Devs review: Gripping FX miniseries tackles Silicon Valley transgressions
In this limited FX series on Hulu, Ex Machina writer and director Alex Garland is back to reflect on Silicon Valley transgressions and the ethical limits of technology.
Patricia PuentesSenior Editor, Movie and TV writer, CNET en Español
Writer and journalist from Barcelona who calls California home. She'll openly admit to having seen The Wire four times. She has a mild-to-severe addiction to chocolate and book adaptations to the screen (large or small). She's interviewed Daniel Day-Lewis, Denzel Washington, Meryl Streep, Guillermo del Toro and Kenneth Branagh but is still waiting to meet Emma Thompson and Kathryn Bigelow. She's lived in Paris, Los Angeles and Boston. Now she's amazed by Oakland's effortlessly cool vibe.
There's a lot to unpack in Devs, Alex Garland's new limited series for FX on Hulu. Garland created, wrote and directed all eight episodes of the show about a tech company's lack of moral boundaries and the consequences of its growing authority. It's no guilty pleasure.
Garland -- who also wrote and directed Ex Machina, the fable about the ethical implications of AI, and the trippy adaptation of Jeff VanderMeer's novel Annihilation -- resumes his role as technology observer with Devs. In it, young software engineer Lily Chan lives in present-day San Francisco and becomes suspicious of the tech company she works for, Amaya, after her boyfriend disappears. He'd just been offered a position in the section of the company known as Amaya's Devs.
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Longtime Garland collaborator Sonoya Mizuno (you might remember her dance routine with Oscar Isaac in Ex Machina) plays the laconic Lily. Devs also stars Parks and Recreation's Nick Offerman as the scruffy, bearded and flannel-wearing Amaya CEO, Forest. He's a tech billionaire who doesn't seem to own any high-tech gadgets himself, drives a Subaru Outback from the late '90s and eats salad with his hands.
The mystery in Devs is not so much what happens to Lily's boyfriend Sergei (Karl Glusman) but what the section of Amaya called Devs is. "Not even the Devs team knows what the Devs team does. Not all of them anyway," Forest explains.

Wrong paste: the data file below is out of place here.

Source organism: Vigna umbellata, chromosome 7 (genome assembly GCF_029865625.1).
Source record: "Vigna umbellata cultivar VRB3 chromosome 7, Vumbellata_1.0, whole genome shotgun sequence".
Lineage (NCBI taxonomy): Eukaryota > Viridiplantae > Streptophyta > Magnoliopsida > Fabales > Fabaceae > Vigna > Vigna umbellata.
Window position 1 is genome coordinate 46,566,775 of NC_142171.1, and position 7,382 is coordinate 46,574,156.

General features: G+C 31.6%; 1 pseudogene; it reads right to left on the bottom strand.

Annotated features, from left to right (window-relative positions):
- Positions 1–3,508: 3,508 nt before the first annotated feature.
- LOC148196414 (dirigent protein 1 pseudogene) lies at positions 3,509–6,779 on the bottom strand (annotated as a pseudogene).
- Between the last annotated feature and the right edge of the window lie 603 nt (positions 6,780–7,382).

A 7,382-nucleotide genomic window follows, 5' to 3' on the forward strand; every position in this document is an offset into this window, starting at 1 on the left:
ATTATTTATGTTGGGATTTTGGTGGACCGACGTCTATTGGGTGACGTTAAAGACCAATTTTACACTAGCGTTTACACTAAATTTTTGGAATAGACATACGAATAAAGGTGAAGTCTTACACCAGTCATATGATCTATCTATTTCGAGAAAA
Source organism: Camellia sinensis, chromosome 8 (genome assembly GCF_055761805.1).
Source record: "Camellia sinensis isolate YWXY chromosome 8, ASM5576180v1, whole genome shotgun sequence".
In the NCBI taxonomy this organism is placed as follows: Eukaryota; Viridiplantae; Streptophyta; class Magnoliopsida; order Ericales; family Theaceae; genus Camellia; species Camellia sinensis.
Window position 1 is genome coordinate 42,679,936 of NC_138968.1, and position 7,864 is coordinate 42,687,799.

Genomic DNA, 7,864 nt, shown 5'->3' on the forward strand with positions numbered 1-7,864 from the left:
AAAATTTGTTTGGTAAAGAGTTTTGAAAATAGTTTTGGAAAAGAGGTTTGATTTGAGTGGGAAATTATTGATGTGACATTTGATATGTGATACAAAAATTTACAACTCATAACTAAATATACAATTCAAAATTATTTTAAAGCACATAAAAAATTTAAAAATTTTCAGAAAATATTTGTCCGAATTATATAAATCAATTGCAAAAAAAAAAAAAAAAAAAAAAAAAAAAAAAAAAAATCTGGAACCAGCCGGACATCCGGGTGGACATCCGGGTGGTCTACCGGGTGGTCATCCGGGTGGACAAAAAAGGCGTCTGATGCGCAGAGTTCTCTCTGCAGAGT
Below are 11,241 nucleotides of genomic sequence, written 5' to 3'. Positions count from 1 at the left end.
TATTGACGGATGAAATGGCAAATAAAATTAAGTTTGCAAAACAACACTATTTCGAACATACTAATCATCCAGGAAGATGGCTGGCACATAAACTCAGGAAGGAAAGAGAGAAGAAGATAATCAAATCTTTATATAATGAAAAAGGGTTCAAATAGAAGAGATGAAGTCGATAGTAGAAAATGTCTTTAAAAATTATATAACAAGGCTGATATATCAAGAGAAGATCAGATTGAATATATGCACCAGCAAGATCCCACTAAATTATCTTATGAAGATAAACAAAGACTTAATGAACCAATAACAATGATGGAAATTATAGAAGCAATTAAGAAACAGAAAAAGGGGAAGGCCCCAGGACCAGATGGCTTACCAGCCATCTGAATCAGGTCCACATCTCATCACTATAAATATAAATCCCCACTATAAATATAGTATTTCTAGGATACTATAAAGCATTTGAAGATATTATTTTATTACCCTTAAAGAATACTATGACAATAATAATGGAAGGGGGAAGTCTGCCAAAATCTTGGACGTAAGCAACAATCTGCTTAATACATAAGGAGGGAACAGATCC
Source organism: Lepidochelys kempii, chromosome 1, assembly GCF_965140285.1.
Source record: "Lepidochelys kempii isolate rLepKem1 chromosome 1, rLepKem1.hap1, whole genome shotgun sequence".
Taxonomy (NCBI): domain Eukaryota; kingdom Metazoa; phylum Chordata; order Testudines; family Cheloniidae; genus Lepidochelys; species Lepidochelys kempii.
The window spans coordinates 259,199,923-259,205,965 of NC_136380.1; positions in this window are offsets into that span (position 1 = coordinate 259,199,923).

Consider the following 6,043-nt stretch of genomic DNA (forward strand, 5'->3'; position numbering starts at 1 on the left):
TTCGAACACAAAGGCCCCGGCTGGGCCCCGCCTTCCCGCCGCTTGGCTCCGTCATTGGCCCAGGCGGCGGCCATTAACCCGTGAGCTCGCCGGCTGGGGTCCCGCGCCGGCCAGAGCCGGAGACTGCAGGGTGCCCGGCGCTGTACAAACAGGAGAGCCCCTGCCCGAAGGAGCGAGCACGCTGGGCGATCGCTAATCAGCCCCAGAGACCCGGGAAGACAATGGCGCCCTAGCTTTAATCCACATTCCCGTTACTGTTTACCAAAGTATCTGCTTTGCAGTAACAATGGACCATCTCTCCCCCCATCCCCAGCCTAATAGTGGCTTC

"The universe is deterministic. Godless and neutral and defined only by physical laws. The life we lead, with all its apparent chaos, is actually on train lines. Prescribed, deterministic. We fall into an illusion of free will," Forest muses in a quote that in many ways encapsulates this show.
Devs will make you think about the ethical implications of technology in the same way shows like Westworld and Black Mirror do. This limited series also shares a lot of DNA with Ex Machina.
By the show's ending, the mystery gets solved and Garland answers as many questions as he can, without risking being dogmatic. And you'll have refreshed your knowledge on a lot of philosophical and physics concepts as well as some literature and music.
It's difficult not to see the fast-paced, tech-dependent, uber-connected world we live in reflected in Devs, even if the show is completely unhurried and frustratingly slow sometimes. And even though its characters use technology in a much more contained way than most of us. They have cellphones, laptops and AirPods but aren't constantly hooked to their devices the way so many humans are.
Silicon Valley is portrayed with a meticulous eye for detail. Amaya's headquarters sit on the outskirts of San Francisco, and It's almost instinctive to draw parallels between Amaya and the Googles, Facebooks and Amazons of the world. The University of California at Santa Cruz and its surrounding redwood forest double as Amaya's eerie and hip campus.
San Francisco is filmed with love. There are numerous takes from the air that show the bay at twilight and the fog covering the many hills of a city confined by nature. Landmarks like the Golden Gate Bridge, winding Lombard Street, the imposing Salesforce Tower or Market Street have all been photographed at night to show them at their most alluring.
Devs lets viewers appreciate every single idiosyncratic detail about the city. Even the interiors of the characters' apartments feel completely San Franciscan.
Other than its languidness, one of my only complaints about Devs is that it's practically devoid of banter, jokes or good old sarcasm. A show that deals with such heavy subjects could have used a bit more laughs to make it easier to digest.
Devs has the ingredients to shepherd a faithful following, yet watching it can feel like work. It's not necessarily the kind of program you want to tune to after a long tiresome day. But I already told you this is no guilty pleasure.
Even figuring out how to watch it can be tricky. You might be wondering what exactly "FX on Hulu" means. Hulu is the new streaming home for FX. You'll be able to find current and past FX shows, as well as some exclusive titles on Hulu. Devs is one of these exclusive properties, a show produced by FX but only available to people with a Hulu subscription.
The first two episodes of Devs are available on Hulu now, with one new episode being released weekly. The show will also air in Australia on Fox Showcase March 8. Devs will be available in the UK, but there are still no details about where and when.